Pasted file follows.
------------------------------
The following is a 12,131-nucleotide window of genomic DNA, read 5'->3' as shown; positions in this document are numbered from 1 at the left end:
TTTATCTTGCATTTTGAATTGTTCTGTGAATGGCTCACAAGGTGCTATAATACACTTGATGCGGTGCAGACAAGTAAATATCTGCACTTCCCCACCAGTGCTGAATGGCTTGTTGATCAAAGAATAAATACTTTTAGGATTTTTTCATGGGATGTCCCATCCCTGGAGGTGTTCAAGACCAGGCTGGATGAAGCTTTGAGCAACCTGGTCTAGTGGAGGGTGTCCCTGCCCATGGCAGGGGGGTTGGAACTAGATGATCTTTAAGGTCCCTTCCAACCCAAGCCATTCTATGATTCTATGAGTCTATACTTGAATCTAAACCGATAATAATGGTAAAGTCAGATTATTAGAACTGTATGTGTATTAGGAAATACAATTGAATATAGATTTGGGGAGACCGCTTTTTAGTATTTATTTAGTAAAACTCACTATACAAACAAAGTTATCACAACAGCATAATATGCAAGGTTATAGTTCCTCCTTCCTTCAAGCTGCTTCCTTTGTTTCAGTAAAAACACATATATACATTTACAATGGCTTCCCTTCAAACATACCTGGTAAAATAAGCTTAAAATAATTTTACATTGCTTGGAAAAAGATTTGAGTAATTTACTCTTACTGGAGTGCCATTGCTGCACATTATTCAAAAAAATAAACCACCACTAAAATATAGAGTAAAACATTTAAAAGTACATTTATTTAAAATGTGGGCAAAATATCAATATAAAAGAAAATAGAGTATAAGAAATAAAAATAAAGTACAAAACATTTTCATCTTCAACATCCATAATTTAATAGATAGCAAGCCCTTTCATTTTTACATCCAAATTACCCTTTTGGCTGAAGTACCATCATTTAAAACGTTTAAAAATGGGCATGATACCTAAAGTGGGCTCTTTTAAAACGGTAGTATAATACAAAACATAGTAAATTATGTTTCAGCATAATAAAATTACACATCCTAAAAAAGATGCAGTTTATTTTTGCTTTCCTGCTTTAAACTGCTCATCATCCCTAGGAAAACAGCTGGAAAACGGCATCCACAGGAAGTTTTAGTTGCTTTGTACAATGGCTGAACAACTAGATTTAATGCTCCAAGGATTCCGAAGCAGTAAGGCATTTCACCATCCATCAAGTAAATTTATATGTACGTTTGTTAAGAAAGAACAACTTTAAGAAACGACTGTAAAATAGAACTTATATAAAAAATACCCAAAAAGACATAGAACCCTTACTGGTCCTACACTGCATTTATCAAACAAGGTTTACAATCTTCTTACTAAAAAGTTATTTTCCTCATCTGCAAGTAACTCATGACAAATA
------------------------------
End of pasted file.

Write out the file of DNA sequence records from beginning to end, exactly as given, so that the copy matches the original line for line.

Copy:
The following is a 12,131-nucleotide window of genomic DNA, read 5'->3' as shown; positions in this document are numbered from 1 at the left end:
TTTATCTTGCATTTTGAATTGTTCTGTGAATGGCTCACAAGGTGCTATAATACACTTGATGCGGTGCAGACAAGTAAATATCTGCACTTCCCCACCAGTGCTGAATGGCTTGTTGATCAAAGAATAAATACTTTTAGGATTTTTTCATGGGATGTCCCATCCCTGGAGGTGTTCAAGACCAGGCTGGATGAAGCTTTGAGCAACCTGGTCTAGTGGAGGGTGTCCCTGCCCATGGCAGGGGGGTTGGAACTAGATGATCTTTAAGGTCCCTTCCAACCCAAGCCATTCTATGATTCTATGAGTCTATACTTGAATCTAAACCGATAATAATGGTAAAGTCAGATTATTAGAACTGTATGTGTATTAGGAAATACAATTGAATATAGATTTGGGGAGACCGCTTTTTAGTATTTATTTAGTAAAACTCACTATACAAACAAAGTTATCACAACAGCATAATATGCAAGGTTATAGTTCCTCCTTCCTTCAAGCTGCTTCCTTTGTTTCAGTAAAAACACATATATACATTTACAATGGCTTCCCTTCAAACATACCTGGTAAAATAAGCTTAAAATAATTTTACATTGCTTGGAAAAAGATTTGAGTAATTTACTCTTACTGGAGTGCCATTGCTGCACATTATTCAAAAAAATAAACCACCACTAAAATATAGAGTAAAACATTTAAAAGTACATTTATTTAAAATGTGGGCAAAATATCAATATAAAAGAAAATAGAGTATAAGAAATAAAAATAAAGTACAAAACATTTTCATCTTCAACATCCATAATTTAATAGATAGCAAGCCCTTTCATTTTTACATCCAAATTACCCTTTTGGCTGAAGTACCATCATTTAAAACGTTTAAAAATGGGCATGATACCTAAAGTGGGCTCTTTTAAAACGGTAGTATAATACAAAACATAGTAAATTATGTTTCAGCATAATAAAATTACACATCCTAAAAAAGATGCAGTTTATTTTTGCTTTCCTGCTTTAAACTGCTCATCATCCCTAGGAAAACAGCTGGAAAACGGCATCCACAGGAAGTTTTAGTTGCTTTGTACAATGGCTGAACAACTAGATTTAATGCTCCAAGGATTCCGAAGCAGTAAGGCATTTCACCATCCATCAAGTAAATTTATATGTACGTTTGTTAAGAAAGAACAACTTTAAGAAACGACTGTAAAATAGAACTTATATAAAAAATACCCAAAAAGACATAGAACCCTTACTGGTCCTACACTGCATTTATCAAACAAGGTTTACAATCTTCTTACTAAAAAGTTATTTTCCTCATCTGCAAGTAACTCATGACAAATA